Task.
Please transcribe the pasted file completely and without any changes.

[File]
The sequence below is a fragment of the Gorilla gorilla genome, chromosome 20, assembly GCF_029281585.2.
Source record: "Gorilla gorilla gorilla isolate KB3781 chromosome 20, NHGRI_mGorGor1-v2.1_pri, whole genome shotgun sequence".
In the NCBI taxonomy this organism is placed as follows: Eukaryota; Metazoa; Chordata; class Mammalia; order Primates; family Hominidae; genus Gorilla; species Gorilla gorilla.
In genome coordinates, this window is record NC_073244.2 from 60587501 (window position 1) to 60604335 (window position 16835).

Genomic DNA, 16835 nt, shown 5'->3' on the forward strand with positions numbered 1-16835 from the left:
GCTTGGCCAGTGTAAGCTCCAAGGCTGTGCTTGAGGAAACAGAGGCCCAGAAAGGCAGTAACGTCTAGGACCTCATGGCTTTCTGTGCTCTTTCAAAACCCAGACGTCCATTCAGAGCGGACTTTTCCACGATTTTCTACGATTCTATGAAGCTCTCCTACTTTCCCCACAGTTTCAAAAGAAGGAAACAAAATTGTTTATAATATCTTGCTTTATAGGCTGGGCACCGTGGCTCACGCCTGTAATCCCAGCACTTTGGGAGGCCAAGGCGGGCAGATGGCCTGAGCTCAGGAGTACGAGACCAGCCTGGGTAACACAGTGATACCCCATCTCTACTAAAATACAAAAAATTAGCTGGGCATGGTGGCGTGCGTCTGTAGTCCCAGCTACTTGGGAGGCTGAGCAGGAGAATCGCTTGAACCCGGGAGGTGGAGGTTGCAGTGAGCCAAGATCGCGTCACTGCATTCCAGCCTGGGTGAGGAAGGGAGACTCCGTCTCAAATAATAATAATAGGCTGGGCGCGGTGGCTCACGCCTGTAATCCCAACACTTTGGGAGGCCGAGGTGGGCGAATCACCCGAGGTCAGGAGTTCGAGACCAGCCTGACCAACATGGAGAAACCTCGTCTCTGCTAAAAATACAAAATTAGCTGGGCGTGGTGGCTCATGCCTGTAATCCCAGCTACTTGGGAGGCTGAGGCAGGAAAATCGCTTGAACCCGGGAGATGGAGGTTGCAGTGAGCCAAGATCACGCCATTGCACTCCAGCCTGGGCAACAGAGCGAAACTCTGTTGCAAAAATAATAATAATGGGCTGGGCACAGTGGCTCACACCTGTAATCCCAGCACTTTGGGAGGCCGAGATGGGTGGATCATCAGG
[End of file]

The sequence below is a fragment of the Gorilla gorilla genome, chromosome 20, assembly GCF_029281585.2.
Source record: "Gorilla gorilla gorilla isolate KB3781 chromosome 20, NHGRI_mGorGor1-v2.1_pri, whole genome shotgun sequence".
In the NCBI taxonomy this organism is placed as follows: Eukaryota; Metazoa; Chordata; class Mammalia; order Primates; family Hominidae; genus Gorilla; species Gorilla gorilla.
In genome coordinates, this window is record NC_073244.2 from 60587501 (window position 1) to 60604335 (window position 16835).

Genomic DNA, 16835 nt, shown 5'->3' on the forward strand with positions numbered 1-16835 from the left:
GCTTGGCCAGTGTAAGCTCCAAGGCTGTGCTTGAGGAAACAGAGGCCCAGAAAGGCAGTAACGTCTAGGACCTCATGGCTTTCTGTGCTCTTTCAAAACCCAGACGTCCATTCAGAGCGGACTTTTCCACGATTTTCTACGATTCTATGAAGCTCTCCTACTTTCCCCACAGTTTCAAAAGAAGGAAACAAAATTGTTTATAATATCTTGCTTTATAGGCTGGGCACCGTGGCTCACGCCTGTAATCCCAGCACTTTGGGAGGCCAAGGCGGGCAGATGGCCTGAGCTCAGGAGTACGAGACCAGCCTGGGTAACACAGTGATACCCCATCTCTACTAAAATACAAAAAATTAGCTGGGCATGGTGGCGTGCGTCTGTAGTCCCAGCTACTTGGGAGGCTGAGCAGGAGAATCGCTTGAACCCGGGAGGTGGAGGTTGCAGTGAGCCAAGATCGCGTCACTGCATTCCAGCCTGGGTGAGGAAGGGAGACTCCGTCTCAAATAATAATAATAGGCTGGGCGCGGTGGCTCACGCCTGTAATCCCAACACTTTGGGAGGCCGAGGTGGGCGAATCACCCGAGGTCAGGAGTTCGAGACCAGCCTGACCAACATGGAGAAACCTCGTCTCTGCTAAAAATACAAAATTAGCTGGGCGTGGTGGCTCATGCCTGTAATCCCAGCTACTTGGGAGGCTGAGGCAGGAAAATCGCTTGAACCCGGGAGATGGAGGTTGCAGTGAGCCAAGATCACGCCATTGCACTCCAGCCTGGGCAACAGAGCGAAACTCTGTTGCAAAAATAATAATAATGGGCTGGGCACAGTGGCTCACACCTGTAATCCCAGCACTTTGGGAGGCCGAGATGGGTGGATCATCAGG